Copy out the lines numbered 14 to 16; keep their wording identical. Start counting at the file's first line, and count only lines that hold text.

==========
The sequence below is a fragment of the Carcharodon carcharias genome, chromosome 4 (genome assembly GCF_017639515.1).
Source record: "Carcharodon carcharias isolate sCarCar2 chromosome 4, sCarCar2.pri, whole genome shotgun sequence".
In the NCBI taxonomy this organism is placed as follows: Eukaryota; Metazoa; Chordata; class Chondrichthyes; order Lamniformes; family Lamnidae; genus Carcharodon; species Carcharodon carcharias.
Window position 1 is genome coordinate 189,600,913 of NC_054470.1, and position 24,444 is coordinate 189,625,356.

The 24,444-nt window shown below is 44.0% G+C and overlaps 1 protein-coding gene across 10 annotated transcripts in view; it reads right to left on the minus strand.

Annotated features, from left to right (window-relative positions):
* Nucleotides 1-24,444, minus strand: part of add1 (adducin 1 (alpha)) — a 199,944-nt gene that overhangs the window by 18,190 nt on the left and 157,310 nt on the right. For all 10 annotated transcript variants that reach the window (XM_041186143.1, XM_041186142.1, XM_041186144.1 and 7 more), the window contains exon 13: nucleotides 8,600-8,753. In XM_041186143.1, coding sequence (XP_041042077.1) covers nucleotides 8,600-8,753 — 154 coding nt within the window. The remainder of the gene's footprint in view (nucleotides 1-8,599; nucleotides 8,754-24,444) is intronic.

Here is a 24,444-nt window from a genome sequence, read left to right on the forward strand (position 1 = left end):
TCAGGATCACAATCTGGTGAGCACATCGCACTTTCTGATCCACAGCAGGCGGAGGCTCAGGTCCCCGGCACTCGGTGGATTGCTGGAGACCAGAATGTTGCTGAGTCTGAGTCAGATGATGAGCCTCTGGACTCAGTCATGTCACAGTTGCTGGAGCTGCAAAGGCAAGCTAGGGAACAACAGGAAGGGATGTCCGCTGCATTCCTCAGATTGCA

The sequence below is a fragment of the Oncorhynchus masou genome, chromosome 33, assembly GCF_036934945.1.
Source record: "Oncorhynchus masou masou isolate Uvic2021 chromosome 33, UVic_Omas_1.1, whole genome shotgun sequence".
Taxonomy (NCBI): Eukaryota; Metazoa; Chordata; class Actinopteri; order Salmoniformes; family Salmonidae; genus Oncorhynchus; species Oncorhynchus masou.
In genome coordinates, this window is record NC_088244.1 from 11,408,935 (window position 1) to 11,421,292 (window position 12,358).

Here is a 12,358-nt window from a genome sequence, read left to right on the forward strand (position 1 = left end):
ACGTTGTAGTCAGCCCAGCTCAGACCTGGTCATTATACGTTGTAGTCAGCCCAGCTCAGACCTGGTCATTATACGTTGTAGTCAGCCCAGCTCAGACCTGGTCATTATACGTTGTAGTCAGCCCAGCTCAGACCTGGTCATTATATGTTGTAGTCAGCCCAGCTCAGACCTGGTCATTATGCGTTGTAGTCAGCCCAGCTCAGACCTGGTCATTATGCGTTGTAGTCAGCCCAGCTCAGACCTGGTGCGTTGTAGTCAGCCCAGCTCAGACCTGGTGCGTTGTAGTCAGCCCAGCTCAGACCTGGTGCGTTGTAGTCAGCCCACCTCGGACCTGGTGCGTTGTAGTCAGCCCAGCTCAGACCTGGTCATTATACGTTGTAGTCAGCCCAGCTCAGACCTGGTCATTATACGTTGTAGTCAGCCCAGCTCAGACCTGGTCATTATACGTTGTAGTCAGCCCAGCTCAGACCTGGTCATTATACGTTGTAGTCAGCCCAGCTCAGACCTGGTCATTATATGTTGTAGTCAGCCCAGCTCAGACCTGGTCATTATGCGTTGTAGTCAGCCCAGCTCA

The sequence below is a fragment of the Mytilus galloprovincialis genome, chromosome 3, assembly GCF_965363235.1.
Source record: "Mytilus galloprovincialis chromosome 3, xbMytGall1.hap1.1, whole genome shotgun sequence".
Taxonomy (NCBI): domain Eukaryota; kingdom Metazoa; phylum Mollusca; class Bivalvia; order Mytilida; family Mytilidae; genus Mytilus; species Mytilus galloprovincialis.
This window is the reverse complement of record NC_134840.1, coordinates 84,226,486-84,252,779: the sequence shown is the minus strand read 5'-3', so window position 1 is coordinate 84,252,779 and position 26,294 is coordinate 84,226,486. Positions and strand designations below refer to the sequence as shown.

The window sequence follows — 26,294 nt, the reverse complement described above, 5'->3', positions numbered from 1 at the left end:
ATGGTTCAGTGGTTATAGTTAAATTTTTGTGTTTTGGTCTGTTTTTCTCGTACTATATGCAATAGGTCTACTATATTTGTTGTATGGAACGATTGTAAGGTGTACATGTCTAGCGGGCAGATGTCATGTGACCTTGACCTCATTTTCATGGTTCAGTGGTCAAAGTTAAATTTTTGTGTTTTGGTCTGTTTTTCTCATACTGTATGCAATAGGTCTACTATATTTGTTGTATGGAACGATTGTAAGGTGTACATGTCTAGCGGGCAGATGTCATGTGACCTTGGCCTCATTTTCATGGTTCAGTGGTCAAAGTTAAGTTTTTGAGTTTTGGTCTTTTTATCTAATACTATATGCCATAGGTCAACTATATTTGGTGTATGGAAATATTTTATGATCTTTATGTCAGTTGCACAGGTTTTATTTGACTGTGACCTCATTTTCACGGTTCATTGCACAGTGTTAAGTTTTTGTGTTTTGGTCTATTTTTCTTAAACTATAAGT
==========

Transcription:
Here is a 12,358-nt window from a genome sequence, read left to right on the forward strand (position 1 = left end):
ACGTTGTAGTCAGCCCAGCTCAGACCTGGTCATTATACGTTGTAGTCAGCCCAGCTCAGACCTGGTCATTATACGTTGTAGTCAGCCCAGCTCAGACCTGGTCATTATACGTTGTAGTCAGCCCAGCTCAGACCTGGTCATTATATGTTGTAGTCAGCCCAGCTCAGACCTGGTCATTATGCGTTGTAGTCAGCCCAGCTCAGACCTGGTCATTATGCGTTGTAGTCAGCCCAGCTCAGACCTGGTGCGTTGTAGTCAGCCCAGCTCAGACCTGGTGCGTTGTAGTCAGCCCAGCTCAGACCTGGTGCGTTGTAGTCAGCCCACCTCGGACCTGGTGCGTTGTAGTCAGCCCAGCTCAGACCTGGTCATTATACGTTGTAGTCAGCCCAGCTCAGACCTGGTCATTATACGTTGTAGTCAGCCCAGCTCAGACCTGGTCATTATACGTTGTAGTCAGCCCAGCTCAGACCTGGTCATTATACGTTGTAGTCAGCCCAGCTCAGACCTGGTCATTATATGTTGTAGTCAGCCCAGCTCAGACCTGGTCATTATGCGTTGTAGTCAGCCCAGCTCA

The sequence below is a fragment of the Mytilus galloprovincialis genome, chromosome 3, assembly GCF_965363235.1.